The reconstruction of the past, even so great a past as that which lies before me here, can add only a melancholy significance to the fact which we know but dare not realize that the present must become as truly past and perhaps even more irrevocably. As for science, one who is not engaged in it can hardly realize to what extent petty motives dominate even here. The highest possible scientific motive is simple curiosity and from there they run on down to ones as sordid as you like. And all our scientific interpretations and theories are simply meaningless. There are facts, of course, in any workable use of the term facts, but with us as with artists and other impractical people here facts are considered as only so much mud and straw unless they can be piled up into a hypothesis, gaily stuccoed and concealed with theory. And like other futile edifices of man these are inhabited for a brief space giving glory to the proprietor of the most unusual or striking and then left to melt back to dust and be forgotten, or worse yet, to become curiosities for generations with other “latests”.
Don’t think I am bitter or unhappy about my work. I like it very much and get pleasure out of it. I am also achieving considerable success. [emphasis mine]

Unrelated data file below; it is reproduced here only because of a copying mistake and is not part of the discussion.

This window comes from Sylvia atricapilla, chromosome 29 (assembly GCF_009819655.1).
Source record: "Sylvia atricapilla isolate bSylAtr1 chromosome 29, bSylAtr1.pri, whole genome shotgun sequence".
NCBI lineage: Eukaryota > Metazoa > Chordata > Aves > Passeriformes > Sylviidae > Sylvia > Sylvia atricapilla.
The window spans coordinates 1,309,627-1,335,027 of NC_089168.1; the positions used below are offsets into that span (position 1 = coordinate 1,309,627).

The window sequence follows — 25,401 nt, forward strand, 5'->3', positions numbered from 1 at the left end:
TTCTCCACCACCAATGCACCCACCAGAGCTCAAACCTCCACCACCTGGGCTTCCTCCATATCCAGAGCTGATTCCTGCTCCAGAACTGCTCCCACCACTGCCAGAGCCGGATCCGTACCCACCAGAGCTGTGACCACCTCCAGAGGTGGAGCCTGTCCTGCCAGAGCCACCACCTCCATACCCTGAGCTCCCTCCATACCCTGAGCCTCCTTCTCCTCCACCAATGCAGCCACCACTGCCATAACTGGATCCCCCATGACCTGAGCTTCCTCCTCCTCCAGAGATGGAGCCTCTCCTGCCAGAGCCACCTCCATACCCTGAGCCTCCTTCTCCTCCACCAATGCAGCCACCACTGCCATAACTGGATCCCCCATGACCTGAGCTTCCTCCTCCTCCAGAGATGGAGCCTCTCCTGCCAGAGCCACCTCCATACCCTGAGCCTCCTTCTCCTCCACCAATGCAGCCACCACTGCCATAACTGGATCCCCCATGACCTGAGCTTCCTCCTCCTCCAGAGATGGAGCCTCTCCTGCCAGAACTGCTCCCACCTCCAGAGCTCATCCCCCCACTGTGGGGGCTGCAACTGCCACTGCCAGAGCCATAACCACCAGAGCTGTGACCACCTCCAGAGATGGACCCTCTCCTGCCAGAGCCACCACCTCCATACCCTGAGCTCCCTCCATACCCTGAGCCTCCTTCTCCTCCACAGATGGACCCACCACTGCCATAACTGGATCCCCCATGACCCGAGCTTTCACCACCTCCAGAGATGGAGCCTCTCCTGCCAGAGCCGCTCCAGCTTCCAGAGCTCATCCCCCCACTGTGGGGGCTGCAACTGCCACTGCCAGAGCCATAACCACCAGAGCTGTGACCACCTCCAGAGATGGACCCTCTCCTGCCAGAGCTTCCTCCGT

As a friend and teacher once told me, science is continually undertaken for the next generation. While some researchers may have the pleasure of having their hypothesis accepted (or even vindicated) in their own lifetime, it is the next generation of scientists who will look at the information from a different standpoint, hopefully freer of the motives or trains of thoughts of those that trained them. In a moment of melancholy, this can be an awfully depressing thought, while in truth it is an amazing and liberating thing to know that even if hypotheses or ideas eventually die away, what each scientist brings to their discipline might be useful to later generations on inching towards the reality of the workings of nature. As Leo Laporte suggests in the introduction of the book, however, Simpson seems to have outlived his own influence, his fears of 1926 of being forgotten in favor of “the latest” being somewhat realized. In fact, it was not so much that his ideas were discarded, but rather that what he had done became so accepted that it was almost taken for granted, nearly divorced from Simpson himself (especially Simpson’s contributions to combating notions like vitalism, finalism, orthogenesis, and aristogenesis in evolution).